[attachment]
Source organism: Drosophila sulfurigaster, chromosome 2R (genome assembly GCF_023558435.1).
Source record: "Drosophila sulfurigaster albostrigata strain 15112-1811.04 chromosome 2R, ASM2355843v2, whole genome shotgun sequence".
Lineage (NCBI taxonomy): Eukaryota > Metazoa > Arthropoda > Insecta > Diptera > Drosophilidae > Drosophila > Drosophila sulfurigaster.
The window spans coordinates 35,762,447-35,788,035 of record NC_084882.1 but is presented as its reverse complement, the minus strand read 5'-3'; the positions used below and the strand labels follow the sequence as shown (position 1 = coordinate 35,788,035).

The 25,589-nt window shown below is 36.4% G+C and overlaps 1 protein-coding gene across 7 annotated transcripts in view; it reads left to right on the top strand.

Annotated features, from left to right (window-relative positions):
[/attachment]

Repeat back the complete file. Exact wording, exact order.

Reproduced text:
Source organism: Drosophila sulfurigaster, chromosome 2R (genome assembly GCF_023558435.1).
Source record: "Drosophila sulfurigaster albostrigata strain 15112-1811.04 chromosome 2R, ASM2355843v2, whole genome shotgun sequence".
Lineage (NCBI taxonomy): Eukaryota > Metazoa > Arthropoda > Insecta > Diptera > Drosophilidae > Drosophila > Drosophila sulfurigaster.
The window spans coordinates 35,762,447-35,788,035 of record NC_084882.1 but is presented as its reverse complement, the minus strand read 5'-3'; the positions used below and the strand labels follow the sequence as shown (position 1 = coordinate 35,788,035).

The 25,589-nt window shown below is 36.4% G+C and overlaps 1 protein-coding gene across 7 annotated transcripts in view; it reads left to right on the top strand.

Annotated features, from left to right (window-relative positions):